paper trail

Olúfẹ́mi O. Táíwò on his new book “Elite Capture”; Hazel V. Carby on two recent works about white supremacy

Olúfẹ́mi O. Táíwò. Photo: Jared Rodriguez.

For the London Review of Books, Hazel V. Carby compares Nikole Hannah-Jones’s The 1619 Project to a new HBO series directed by Raoul Peck, Exterminate All the Brutes, and reflects on the limited usefulness of the phrase “the afterlife of slavery” and the term “antiblackness” when used without historical specificity. Carby writes that The 1619 Project’s aim “places it firmly within the conventional narrative of American exceptionalism,” while Peck’s series “refuses to conform to narrative linearity, rejecting the idea that the current resurgence of white supremacist and state violence can be traced back to a single origin.”

At The Nation, Olúfẹ́mi O. Táíwò talks about his new book, Elite Capture: How the Powerful Took Over Identity Politics (And Everything Else). Táíwò asks, “Why is it that this handful of people who are in, say, the DEI [diversity, equity, and inclusion] industry have this much outsize influence on how whole swaths of the world’s population talk about and digest identity issues?”

Maya Binyam profiles Akwaeke Emezi for Vulture. On May 24th, Emezi will publish their first romance novel, You Made a Fool of Death With Your Beauty.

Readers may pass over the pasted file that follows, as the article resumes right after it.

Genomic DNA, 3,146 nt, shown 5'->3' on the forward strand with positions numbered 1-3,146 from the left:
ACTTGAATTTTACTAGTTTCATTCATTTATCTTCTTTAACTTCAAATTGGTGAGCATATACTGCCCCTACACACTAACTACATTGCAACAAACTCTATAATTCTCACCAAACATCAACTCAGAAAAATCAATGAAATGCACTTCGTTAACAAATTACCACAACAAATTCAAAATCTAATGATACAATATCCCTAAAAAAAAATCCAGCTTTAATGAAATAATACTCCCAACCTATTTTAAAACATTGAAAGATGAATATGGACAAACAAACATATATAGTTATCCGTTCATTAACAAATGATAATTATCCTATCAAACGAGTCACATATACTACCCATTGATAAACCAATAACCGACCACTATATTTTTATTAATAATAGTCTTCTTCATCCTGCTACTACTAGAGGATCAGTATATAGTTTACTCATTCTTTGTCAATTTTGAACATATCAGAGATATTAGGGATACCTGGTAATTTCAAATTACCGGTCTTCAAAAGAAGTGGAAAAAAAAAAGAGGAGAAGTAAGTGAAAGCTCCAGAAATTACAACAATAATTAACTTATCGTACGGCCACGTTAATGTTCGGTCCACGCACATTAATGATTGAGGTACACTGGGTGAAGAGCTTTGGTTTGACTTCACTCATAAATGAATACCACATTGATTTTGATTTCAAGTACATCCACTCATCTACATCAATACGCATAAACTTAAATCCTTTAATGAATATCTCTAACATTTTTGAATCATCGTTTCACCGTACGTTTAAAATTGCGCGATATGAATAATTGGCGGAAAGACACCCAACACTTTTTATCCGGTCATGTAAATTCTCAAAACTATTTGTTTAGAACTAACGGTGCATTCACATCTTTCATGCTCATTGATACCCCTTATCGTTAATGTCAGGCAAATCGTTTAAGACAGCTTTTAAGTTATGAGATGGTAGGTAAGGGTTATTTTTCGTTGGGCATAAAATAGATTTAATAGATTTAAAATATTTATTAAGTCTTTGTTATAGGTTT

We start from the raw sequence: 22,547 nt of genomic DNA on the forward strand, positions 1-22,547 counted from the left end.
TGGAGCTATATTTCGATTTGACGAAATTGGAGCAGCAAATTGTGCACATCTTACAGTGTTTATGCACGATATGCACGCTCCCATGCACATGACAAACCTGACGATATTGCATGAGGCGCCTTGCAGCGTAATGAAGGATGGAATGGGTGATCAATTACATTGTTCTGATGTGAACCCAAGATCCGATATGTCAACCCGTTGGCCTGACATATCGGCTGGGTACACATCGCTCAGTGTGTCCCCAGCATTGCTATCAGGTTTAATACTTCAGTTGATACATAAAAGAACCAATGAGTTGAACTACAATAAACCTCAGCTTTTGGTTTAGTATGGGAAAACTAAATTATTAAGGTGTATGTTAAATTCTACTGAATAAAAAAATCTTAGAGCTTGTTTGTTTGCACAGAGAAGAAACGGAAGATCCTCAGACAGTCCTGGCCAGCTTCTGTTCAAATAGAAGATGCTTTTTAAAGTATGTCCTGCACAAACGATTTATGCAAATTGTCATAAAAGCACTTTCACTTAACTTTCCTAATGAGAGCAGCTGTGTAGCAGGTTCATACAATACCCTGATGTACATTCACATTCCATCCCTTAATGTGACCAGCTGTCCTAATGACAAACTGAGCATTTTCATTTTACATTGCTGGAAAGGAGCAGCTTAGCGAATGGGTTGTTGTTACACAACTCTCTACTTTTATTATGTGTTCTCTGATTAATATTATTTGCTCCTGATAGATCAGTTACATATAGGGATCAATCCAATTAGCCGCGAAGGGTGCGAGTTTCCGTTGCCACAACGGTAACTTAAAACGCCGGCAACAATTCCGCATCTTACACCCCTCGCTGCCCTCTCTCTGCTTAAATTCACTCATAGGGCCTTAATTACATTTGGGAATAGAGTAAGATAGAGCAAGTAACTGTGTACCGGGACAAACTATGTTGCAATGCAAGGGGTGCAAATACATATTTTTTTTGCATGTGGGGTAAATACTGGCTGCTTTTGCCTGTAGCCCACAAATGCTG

The New York Times’s Molly Young reviews Nell Zink’s latest novel, Avalon. Young writes that the book’s plot echoes the way the media has covered Zink’s own rise to prominence: “The novel is about a girl with a weird job in a weird place whose writing talent is overlooked because of her circumstances, but who will eventually (probably) triumph.”  

For the New Statesman, William Davies reviews two new books about the World Wide Web, Justin E. H. Smith’s The Internet Is Not What You Think It Is and Ben Tarnoff’s Internet for the People. Davies notes that it’s hard to talk about the internet in part because it’s difficult to define,  “Of course it involves devices, cables and codes, which perform particular functions and often have identifiable proprietors. But this fails to capture its entanglement in our culture, politics and even inner thoughts.”